The bailout is trying to shift as much as possible from 3a to 3b, on the theory that getting your money back later is better than not getting it back at all. But this can only be partially successful. The home is not going to appreciate in the near future and even if it does it doesn't help Joe or the bank. Joe paying off the debt will lower economic activity for decades to come since he can't use his earnings for new purchases but must turn it over to the bank, which in turn has to set it aside to repay the bond holders.
Making the process go slowly may avoid a panic and the need for some to sell even on more distressed conditions, but the money is not really going to come back.
So "toxic" assets, aren't toxic, they are worthless (or worth less, if you prefer). Whether these assets are held by the bank, the government or sold off to new speculators makes no difference. Their value is permanently diminished.
One of the ideas was for the government to buy these as if they were still worth their original value. This would help the banks, the bond holders and the "public". But in order to do this the government would need to print money to pay for them. Printing money lowers the value of all the existing money. This is the inflation that no one wants to talk about. So the permanent losses get spread over the entire population as their savings become worth less. Usually banks don't like inflation since they get paid back on their loans with watered money. But in this case get the full value now and avoiding bankruptcy is seen as a good gamble compared to the risk of inflation later. In fact since the are selling the "toxic" assets to the government, they aren't even the lenders anymore.
This plan was killed off because it was too expensive, no one could determine which assets should be covered, and how they should be priced. It may resurface if things keep getting worse, however.
Currently there is another plan being promoted - to have the banks suspend the interest on the bonds that they have issued. The idea is that since the income stream from Joe doesn't exist or is impaired then they can't really afford to keep up the payments. They must be getting the money to do so from the bailout, and why should the government pay interest to the bondholders? Of course the bondholders are really us, in our retirement funds so stopping the interest payments will lower the value of these bonds even further, force mutual funds to dump them and cut income available for payouts. (Technically most of the talk has been about preferred stocks, many of which permit suspending dividends, but even so if this happens there are implications for the firm, usually restrictions on raising new funds and sometimes the requirement to add stockholders to the board). It isn't greedy bankers, but investors that will be harmed just like all the other scenarios. This one will just unfold faster.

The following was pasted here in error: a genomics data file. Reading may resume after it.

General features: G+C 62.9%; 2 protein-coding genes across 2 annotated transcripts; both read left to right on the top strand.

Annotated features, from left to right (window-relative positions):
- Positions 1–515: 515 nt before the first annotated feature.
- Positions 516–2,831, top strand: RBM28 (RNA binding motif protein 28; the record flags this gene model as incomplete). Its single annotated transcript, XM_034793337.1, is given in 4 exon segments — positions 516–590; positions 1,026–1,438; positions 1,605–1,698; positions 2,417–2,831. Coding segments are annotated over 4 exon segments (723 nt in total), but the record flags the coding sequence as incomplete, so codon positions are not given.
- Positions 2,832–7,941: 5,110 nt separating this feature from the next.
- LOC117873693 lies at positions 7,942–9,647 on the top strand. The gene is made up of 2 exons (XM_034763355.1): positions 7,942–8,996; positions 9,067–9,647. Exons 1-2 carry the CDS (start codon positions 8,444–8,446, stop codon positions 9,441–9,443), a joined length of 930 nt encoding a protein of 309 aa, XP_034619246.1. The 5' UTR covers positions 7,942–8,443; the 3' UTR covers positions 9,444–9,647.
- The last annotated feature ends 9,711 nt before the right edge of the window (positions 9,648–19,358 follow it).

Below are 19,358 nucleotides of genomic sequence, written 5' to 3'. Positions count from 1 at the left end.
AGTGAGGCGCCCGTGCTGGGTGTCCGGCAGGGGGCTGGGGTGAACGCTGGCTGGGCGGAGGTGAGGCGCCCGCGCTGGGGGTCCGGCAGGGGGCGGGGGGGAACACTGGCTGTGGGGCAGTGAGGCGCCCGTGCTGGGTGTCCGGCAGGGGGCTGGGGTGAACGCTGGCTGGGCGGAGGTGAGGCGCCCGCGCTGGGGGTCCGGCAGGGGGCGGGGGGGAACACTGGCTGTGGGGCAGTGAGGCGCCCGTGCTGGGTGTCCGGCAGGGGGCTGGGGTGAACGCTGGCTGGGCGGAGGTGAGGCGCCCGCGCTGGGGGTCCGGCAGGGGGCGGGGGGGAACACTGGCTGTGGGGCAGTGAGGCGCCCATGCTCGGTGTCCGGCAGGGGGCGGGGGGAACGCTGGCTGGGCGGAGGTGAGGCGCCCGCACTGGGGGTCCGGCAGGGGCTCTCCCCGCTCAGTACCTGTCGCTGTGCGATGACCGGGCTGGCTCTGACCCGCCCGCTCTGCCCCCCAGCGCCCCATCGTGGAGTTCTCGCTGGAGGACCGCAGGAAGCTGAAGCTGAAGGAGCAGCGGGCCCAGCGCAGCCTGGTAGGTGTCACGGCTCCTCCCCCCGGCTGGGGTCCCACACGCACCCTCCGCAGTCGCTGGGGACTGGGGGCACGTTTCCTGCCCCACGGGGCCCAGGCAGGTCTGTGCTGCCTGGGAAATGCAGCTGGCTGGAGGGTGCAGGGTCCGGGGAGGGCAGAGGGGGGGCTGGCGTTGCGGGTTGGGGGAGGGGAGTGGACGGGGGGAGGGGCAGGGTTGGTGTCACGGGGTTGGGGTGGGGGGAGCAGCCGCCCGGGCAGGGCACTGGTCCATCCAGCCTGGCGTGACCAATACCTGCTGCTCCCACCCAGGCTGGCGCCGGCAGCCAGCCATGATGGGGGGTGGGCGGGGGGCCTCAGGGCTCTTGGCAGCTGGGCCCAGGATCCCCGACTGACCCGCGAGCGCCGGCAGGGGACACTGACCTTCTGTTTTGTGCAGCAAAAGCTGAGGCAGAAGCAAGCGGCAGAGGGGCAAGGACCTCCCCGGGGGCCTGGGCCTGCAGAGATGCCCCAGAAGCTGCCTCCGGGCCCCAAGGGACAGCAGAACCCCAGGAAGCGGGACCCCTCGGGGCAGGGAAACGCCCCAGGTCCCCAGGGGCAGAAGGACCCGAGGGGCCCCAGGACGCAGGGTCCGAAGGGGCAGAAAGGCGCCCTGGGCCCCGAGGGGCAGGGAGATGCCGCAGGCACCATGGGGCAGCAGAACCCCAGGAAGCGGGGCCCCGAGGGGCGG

So what's the bottom line: In every scenario the ultimate losers are the public. Their retirement funds are diminished and/or their buying power will decline in the future due to the issuance of excessive new money.
Is there any way out besides the public taking the hit? No, and the fact that the politicians won't discuss this shows whose side they really are on - the banks.